John Clarke, MD
Dictionary of Practical Materia Medica (3 volumes), Indian edition by JOHN. C. CLARKE MD
If you want a HIGH QUALITY EDITION of this special 3-volume set of books, consider purchasing the ENGLISH Edition, though it is considerably more expensive (it is below listed as a “related product” to this book!
The following reviews are reprinted from The Pacific Coast Journal of Homeopathy which was published from 1893-1940. This publication was the “official organ of the State Medical Societies (Homeopathic) of California, Oregon, Washington, and of the Southern California Homeopathic Medical Society.” The journal started as the “California Homeopath” (1882-1892) and changed its name to The Pacific Coast Journal of Homeopathy in 1893.
“I suspect Dr. H.R. Arndt is the writer of said reviews. My only reason for believing so is the following note on the front page of each journal, (Vol. VIII, at least) ‘Manuscripts, exchanges, matter for review, etc., must be addressed to Dr. H. R. Arndt, San Diego, Cal.'” – Lourdes Bradica.
A Dictionary of Materia Medica By John Henry Clarke, M.D. In three volumes. London: The Homeopathic Publishing Company, 12 Warwick Lane, Paternoster Row, E.C., 1900. reviewed by H.R. Arndt, MD
A Clinical Repertory to the Dictionary of Materia Medica – Together with repertories of Causation, Temperaments, Clinical Relationships, Natural Relationships. By John Henry Clarke, M.D. London: The Homeopathic
When this work was first presented to the profession it received the customary attention in the pages of this journal; and while it is not in the power of the writer to refer to what he then said, the impression is very strong upon him that he had such appreciation of its merits as a somewhat cautious reader is likely to have of any extensive work bearing upon its pages ample evidence of intelligence and thoroughness in workmanship, to say nothing of the general and enviable reputation of the workman himself. That particular copy of Clarke’s Dictionary went up in smoke some time ago [when was it?], as did the JOURNAL in which the volumes were “noticed”; and the writer would probably not be called upon to speak again of the work had not another complete set found its way upon our empty and ravenously hungry bookshelves, through the thoughtful kindness of Dr. Clarke, expressed in a way which made the gift doubly welcome.
It is not in any sense intended to lessen, if that were possible, the obligation under which the writer finds himself, if our readers’ attention is once more called to the existence of this extensive and almost encyclopedic work on homeopathic materia medica. The real object in speaking of it ten years after the publication of the first volume is to bear testimony to the fact that the “Dictionary” stood the test of constant use for purposes of reference, and proved more and more valuable as familiarity with it grew by daily handling. No more positive proof of the writer’s estimate of the value of the “Dictionary” can be given than the fact that the first attempt after the fire to get together such books as seemed absolutely indispensable resulted in sending East an order for Allen’s “Handbook” and Clarke’s “Dictionary,” as the two works on materia medica without which he could not think of “keeping house,” and they have nobly filled the place of a rather extensive list of writers on this subject which in the olden times were at our service.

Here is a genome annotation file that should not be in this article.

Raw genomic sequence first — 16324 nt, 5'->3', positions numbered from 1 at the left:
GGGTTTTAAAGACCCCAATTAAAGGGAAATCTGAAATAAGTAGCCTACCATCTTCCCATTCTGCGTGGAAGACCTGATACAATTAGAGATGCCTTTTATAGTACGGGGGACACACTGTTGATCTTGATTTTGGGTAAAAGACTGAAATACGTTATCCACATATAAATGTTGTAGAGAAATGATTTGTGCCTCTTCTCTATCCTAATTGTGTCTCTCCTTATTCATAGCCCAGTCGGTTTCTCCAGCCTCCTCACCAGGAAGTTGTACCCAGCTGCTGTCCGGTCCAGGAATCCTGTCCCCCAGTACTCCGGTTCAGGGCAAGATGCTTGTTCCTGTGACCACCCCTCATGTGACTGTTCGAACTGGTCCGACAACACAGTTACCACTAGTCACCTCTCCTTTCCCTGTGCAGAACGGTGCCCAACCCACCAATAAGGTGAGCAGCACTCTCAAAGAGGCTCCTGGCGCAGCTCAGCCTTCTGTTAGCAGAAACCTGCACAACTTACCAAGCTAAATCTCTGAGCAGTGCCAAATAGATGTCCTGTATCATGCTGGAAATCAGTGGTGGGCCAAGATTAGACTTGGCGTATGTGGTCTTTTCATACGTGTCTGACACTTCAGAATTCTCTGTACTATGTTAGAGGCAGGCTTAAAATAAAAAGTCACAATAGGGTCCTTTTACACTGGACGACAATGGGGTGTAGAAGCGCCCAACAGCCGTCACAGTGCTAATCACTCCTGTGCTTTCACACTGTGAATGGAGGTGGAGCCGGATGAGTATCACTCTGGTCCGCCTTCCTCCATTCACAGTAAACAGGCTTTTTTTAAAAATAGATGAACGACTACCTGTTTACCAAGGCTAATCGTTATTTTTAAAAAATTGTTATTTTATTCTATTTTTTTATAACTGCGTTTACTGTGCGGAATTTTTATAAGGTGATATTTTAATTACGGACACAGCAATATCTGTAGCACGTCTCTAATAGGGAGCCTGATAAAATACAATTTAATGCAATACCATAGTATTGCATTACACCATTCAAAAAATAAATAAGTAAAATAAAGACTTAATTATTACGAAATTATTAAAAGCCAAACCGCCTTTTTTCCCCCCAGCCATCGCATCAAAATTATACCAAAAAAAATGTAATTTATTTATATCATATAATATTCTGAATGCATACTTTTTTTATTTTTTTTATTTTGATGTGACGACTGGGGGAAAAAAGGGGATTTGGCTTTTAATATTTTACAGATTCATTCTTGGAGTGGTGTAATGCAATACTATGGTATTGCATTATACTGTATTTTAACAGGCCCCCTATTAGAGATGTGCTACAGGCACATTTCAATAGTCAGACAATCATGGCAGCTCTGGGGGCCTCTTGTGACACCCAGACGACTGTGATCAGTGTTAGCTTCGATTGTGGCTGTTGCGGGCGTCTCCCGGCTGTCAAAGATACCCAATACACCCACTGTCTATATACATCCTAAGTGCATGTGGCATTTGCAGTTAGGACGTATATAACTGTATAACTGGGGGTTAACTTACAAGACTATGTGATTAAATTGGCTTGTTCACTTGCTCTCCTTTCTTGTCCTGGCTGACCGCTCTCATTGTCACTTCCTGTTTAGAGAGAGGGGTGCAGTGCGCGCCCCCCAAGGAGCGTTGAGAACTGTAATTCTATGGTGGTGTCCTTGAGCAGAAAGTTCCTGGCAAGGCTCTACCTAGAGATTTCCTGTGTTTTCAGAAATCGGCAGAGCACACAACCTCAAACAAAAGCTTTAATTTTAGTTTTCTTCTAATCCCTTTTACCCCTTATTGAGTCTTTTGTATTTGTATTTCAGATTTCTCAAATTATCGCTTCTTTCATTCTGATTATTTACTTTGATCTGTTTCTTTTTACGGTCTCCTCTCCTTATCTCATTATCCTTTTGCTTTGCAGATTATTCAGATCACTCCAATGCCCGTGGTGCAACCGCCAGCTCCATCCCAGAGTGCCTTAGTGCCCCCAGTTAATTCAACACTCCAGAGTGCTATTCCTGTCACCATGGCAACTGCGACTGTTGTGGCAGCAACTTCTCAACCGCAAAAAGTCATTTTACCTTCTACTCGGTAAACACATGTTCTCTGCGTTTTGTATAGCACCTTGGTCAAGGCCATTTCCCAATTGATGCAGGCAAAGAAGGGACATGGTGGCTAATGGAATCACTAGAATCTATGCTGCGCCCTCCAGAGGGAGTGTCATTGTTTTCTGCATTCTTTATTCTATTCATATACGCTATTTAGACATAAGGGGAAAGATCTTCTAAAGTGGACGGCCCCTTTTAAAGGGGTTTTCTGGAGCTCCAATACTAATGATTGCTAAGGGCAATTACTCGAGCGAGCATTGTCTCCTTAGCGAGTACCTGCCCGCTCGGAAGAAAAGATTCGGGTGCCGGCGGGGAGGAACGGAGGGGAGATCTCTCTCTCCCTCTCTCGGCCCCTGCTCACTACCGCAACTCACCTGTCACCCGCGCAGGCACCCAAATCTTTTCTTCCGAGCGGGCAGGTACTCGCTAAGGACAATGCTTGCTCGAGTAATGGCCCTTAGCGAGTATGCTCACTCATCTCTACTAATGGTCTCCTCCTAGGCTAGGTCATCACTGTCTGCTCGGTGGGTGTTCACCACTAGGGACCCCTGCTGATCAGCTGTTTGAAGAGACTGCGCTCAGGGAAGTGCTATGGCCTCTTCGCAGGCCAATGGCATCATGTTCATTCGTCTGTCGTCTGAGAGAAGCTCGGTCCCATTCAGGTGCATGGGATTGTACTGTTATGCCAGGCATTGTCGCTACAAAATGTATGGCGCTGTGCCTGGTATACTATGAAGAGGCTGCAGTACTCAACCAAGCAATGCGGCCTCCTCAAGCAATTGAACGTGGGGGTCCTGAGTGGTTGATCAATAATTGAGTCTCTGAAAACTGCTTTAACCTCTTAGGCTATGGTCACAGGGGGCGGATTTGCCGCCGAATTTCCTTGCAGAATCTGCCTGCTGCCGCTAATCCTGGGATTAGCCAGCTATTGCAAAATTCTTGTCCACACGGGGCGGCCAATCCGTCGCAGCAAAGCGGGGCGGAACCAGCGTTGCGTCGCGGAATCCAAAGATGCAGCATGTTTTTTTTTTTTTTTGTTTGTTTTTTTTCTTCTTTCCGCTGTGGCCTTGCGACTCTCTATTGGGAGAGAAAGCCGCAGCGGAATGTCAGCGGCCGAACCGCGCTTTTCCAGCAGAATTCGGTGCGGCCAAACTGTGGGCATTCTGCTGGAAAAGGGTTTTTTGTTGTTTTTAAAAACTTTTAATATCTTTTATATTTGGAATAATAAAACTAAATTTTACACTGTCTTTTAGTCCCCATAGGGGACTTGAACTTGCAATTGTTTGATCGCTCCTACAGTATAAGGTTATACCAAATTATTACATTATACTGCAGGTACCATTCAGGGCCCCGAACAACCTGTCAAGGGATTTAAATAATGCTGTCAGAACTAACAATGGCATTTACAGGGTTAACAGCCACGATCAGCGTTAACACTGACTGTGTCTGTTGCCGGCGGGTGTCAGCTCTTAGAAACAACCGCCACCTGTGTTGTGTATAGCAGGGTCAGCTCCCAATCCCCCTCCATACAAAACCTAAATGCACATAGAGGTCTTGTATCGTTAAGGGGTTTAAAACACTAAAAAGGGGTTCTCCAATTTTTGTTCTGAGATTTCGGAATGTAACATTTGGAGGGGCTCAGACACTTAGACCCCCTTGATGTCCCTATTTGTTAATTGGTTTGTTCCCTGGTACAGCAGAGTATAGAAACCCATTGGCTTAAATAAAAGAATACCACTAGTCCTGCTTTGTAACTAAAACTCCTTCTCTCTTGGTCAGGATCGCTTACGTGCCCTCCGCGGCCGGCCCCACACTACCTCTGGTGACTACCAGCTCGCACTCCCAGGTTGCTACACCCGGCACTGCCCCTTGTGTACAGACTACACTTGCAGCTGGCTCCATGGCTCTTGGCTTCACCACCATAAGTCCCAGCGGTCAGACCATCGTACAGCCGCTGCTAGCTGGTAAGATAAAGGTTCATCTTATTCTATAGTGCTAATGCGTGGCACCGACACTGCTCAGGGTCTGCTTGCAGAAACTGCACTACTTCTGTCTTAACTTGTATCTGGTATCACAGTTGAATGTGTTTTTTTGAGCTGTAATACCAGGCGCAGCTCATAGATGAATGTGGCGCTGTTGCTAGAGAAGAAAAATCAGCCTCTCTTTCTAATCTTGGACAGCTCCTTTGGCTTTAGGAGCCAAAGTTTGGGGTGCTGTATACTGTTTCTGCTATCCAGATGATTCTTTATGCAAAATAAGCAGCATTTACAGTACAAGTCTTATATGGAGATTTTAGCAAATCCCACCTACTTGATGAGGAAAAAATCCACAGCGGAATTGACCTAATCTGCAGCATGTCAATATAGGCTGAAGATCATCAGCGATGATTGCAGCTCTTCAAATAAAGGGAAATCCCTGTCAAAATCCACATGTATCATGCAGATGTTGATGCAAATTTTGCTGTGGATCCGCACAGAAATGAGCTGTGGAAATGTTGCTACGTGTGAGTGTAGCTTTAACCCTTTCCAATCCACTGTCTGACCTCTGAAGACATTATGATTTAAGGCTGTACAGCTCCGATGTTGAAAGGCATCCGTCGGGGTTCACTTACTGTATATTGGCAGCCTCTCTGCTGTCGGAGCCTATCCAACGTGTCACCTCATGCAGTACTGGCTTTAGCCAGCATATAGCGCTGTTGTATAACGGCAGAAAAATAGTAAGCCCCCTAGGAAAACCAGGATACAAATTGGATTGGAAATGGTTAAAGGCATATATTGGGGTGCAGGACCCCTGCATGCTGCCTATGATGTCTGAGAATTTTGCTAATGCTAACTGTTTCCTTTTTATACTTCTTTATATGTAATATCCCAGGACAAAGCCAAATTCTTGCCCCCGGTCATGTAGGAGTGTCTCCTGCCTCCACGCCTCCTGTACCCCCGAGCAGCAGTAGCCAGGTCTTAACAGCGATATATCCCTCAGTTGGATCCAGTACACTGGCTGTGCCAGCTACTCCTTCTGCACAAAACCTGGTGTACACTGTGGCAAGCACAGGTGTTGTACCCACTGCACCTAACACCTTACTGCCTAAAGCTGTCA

That the writer is not alone in the high estimate he places upon the work now under discussion is shown by the hearty endorsement given it at Atlantic City. Such endorsement is worth more in 1906 than it would have been in A.D. 1900. It facilitates ready analysis and comparison of the more than one thousand remedies considered in the materia medica. Its arrangement is simple and practical. The “clinical” section gives merely the remedies which clinically have proved of value in the treatment of certain morbid states. Special sections are devoted to “causation” and to “temperament,” covering that matter of special adaptability of certain remedies to “types,” “dispositions,” etc-., the importance of which as a consideration in the selection of the indicated remedy is well known to every experienced prescriber. A repertory of relationships (clinical and natural) gives in tabulated form complementary remedies, compatible and incompatible remedies, remedies which follow well and which the remedy under consideration follows well, remedy antidotes, and duration of action. Altogether it is a welcome aid in the study of remedies, for the sake of study alone or for prescribing.